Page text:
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I'm 6'1"/315/71 years old, in good health (lucky) and ride pretty much daily year round. Have been doing this for a while now, and explored different bikes with several different styles of power (direct drive, geared hub drive, and mid drive) and I ride because I like to. The exercise I get is nice, but not my primary motivator.

Regarding the throttle, I won't own a bike without one, and for wrist comfort, I prefer the thumb type. Not THAT big a deal from a purchase standpoint, as they are not expensive and are easily switched. Try both to see what YOU think!

As a "heads up" would like to mention 26" Fat bikes are REALLY big bikes! Way bigger than most people think. Most will come with "knobby" tires, as it's assumed they will be ridden mostly off road. These knobs make the tires noisy when ridden on pavement at speeds over about 10mph. For mostly on road purposes (90%), after trying one for a while, I wasn't happy with the big heavy feel, the bike's handling, or the extra drag when pedaling. Would HIGHLY recommend you ride one before pursuing that idea, and while on one of these rides, make sure you turn the power off so you can get a feel for how much drag is involved. IMHO, tires that are between 2.25" and 2.4" wide are the better tires for "hybrid" on/off road use, especially when ride is a factor.

The range you are asking for shouldn't be too hard to achieve as long as you plan on supply at least a little bit of the power. It might be close at first, but as you learn to coordinate the PAS (assist) levels and the gear you are in, with the conditions at hand, you'll do noticeably better.

I would consider this new bike a learning experience. It's going to teach you a TON! After riding one for a bit, MANY of us find we are hooked. We see e-bikes have changed our way of thinking, and we start taking note of features that would be nice to have if we lived in a perfect world. This will very likely lead to the purchase of a second bike, only this time, it's going to be pretty clear you'll know exactly what you're looking for. First bike will be sold, or more likely given to a family member/friend. Speaking for myself, second bike, knowing now it's cost can be easily justified, will very likely cost a bit more than the first one did.

Forgot, to build on @CodyDog's note above, there's a really important decision to be made right away. It's something like who's going to be getting their hands dirty when it comes to assembling, servicing, and possibly troubleshooting, this new bike? Will it be you, or will you be using a local bike shop (LBS) for that purpose? It matters/is a big deal, as MANY LBS's won't work on anything they didn't sell - especially bikes purchased "consumer direct" (on line)! The reason this is a big deal is because if you plan on having a shop do your work, you are forced into looking at only the bikes they have for sale - at the prices they are asking for them. This pretty much eliminates all of the thousands of choices you'll have buying on the consumer direct plan, where YOU will be your chief mechanic. If you are on the fence here, concerned about your level of expertise regarding the electronics on these bikes, if you know what a volt meter is, and how to use one, you'll be a step ahead of some. Especially noteworthy is the level of support available from place like this, and YouTube has just a ton of "how to" on just about everything e-bike! -Al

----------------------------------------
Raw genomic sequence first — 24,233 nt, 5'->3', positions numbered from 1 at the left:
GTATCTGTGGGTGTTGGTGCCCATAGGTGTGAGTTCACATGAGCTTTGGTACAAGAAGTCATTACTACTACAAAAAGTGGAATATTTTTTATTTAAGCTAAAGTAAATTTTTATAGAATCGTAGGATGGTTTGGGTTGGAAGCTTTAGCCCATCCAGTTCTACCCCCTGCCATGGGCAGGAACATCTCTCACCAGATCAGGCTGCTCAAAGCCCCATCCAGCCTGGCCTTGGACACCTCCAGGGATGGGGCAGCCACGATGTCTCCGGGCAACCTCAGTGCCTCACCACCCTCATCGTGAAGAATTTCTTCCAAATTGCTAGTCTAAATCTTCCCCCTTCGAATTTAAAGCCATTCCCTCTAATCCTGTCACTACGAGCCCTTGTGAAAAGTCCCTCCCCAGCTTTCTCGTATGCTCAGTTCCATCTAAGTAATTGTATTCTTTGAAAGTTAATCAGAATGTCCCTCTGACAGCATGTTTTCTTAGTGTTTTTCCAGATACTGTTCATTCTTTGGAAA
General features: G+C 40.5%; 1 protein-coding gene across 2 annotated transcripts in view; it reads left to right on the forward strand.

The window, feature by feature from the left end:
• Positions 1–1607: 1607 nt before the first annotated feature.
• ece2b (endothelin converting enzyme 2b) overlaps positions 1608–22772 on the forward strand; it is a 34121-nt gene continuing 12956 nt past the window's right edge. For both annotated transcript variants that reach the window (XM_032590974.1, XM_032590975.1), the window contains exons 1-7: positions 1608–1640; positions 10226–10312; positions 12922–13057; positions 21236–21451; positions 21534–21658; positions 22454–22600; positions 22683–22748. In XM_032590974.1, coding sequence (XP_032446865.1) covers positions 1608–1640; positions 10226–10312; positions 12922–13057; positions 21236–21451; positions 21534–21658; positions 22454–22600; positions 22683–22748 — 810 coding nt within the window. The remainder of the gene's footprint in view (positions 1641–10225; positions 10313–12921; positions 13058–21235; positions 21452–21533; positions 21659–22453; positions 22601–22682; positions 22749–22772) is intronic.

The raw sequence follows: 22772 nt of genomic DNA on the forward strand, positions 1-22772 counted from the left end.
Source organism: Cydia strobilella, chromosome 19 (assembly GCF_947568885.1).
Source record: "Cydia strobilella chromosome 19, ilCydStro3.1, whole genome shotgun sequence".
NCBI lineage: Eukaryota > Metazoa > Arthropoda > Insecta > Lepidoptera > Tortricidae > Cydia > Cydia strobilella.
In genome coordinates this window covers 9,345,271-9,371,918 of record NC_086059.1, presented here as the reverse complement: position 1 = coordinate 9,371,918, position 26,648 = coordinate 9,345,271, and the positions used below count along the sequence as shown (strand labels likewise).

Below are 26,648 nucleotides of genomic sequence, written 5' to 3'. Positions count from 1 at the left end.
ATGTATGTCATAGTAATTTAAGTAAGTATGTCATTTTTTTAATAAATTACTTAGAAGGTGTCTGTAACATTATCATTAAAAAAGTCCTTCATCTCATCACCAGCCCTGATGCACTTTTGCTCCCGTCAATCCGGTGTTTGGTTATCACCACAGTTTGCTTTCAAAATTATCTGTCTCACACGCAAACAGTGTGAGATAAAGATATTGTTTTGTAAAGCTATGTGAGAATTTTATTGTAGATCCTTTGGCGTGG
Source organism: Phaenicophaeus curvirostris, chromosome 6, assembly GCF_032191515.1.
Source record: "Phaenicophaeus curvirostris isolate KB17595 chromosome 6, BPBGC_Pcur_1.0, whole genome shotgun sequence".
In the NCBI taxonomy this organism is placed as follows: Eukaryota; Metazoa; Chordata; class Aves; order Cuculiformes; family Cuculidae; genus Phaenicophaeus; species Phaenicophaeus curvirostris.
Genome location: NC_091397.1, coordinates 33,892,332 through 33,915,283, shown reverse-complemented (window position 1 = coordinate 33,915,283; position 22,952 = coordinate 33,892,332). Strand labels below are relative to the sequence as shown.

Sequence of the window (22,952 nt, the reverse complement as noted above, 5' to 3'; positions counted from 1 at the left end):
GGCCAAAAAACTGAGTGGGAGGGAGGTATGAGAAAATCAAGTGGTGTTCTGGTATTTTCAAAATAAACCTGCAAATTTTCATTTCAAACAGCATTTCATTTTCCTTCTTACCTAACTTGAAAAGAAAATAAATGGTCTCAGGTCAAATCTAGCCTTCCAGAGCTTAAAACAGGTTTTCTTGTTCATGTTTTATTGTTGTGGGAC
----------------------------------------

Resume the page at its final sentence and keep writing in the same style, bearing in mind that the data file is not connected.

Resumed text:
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My two cent here. 59 and 175 pounds, have a hip and knee replacement which is why I wanted to get something to take the pressure off my joints, or at least lesson it when needed. I have a decent city park a mile away that has a paved trail around it as well as disc golf paths that gets me off road at times if no players are around. I’m mechanically inclined and can do my own work which if you want to order via the internet is important, else sticking with your LBS is probably best. I have a fat tire bike, 27.5 x 3 mountain bike tires, duel battery capable which gives me long ride ability if I want. The bike is heavy at 73 pounds give or take, 11sp. 1000 watt Bafang mid drive motor so gobs of torq as needed. Will easily haul larger weights around and tackle any hill as long as I can hang on. I only use the throttle when crossing main highways and need to get away from traffic quickly. I stick to PAS 1 mostly for I want the exercise for did not get a bike to make it a damn scooter. I spent $2995 which was more than a year ago and prices have gone up a good amount since then. I have a Biketrix Ultra Duo 3 version. Have had no issues other than a couple of flats. Bike is well made, built like a brick s*it house and company stands behind their products. Do your own research whatever you decide to get for just about all brands have both good and bad feedback. Pick a brand that has been around a while with a proven track record and if you need help with maintenance that your LBS will work on for you. Good luck and enjoy.
I'm 51
220 pounds
No hills on my routes.
No health issues.